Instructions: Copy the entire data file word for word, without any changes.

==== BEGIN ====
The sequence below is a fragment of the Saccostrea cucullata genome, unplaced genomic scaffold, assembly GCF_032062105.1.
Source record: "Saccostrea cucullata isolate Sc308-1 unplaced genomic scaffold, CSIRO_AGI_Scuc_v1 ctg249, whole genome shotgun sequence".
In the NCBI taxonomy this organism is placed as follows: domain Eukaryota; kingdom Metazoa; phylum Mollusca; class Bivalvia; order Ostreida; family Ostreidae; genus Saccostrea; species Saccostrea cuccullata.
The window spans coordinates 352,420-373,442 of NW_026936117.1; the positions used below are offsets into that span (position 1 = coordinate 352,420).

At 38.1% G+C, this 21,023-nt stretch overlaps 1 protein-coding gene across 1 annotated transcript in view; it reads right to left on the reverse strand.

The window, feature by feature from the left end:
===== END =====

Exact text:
The sequence below is a fragment of the Saccostrea cucullata genome, unplaced genomic scaffold, assembly GCF_032062105.1.
Source record: "Saccostrea cucullata isolate Sc308-1 unplaced genomic scaffold, CSIRO_AGI_Scuc_v1 ctg249, whole genome shotgun sequence".
In the NCBI taxonomy this organism is placed as follows: domain Eukaryota; kingdom Metazoa; phylum Mollusca; class Bivalvia; order Ostreida; family Ostreidae; genus Saccostrea; species Saccostrea cuccullata.
The window spans coordinates 352,420-373,442 of NW_026936117.1; the positions used below are offsets into that span (position 1 = coordinate 352,420).

At 38.1% G+C, this 21,023-nt stretch overlaps 1 protein-coding gene across 1 annotated transcript in view; it reads right to left on the reverse strand.

The window, feature by feature from the left end: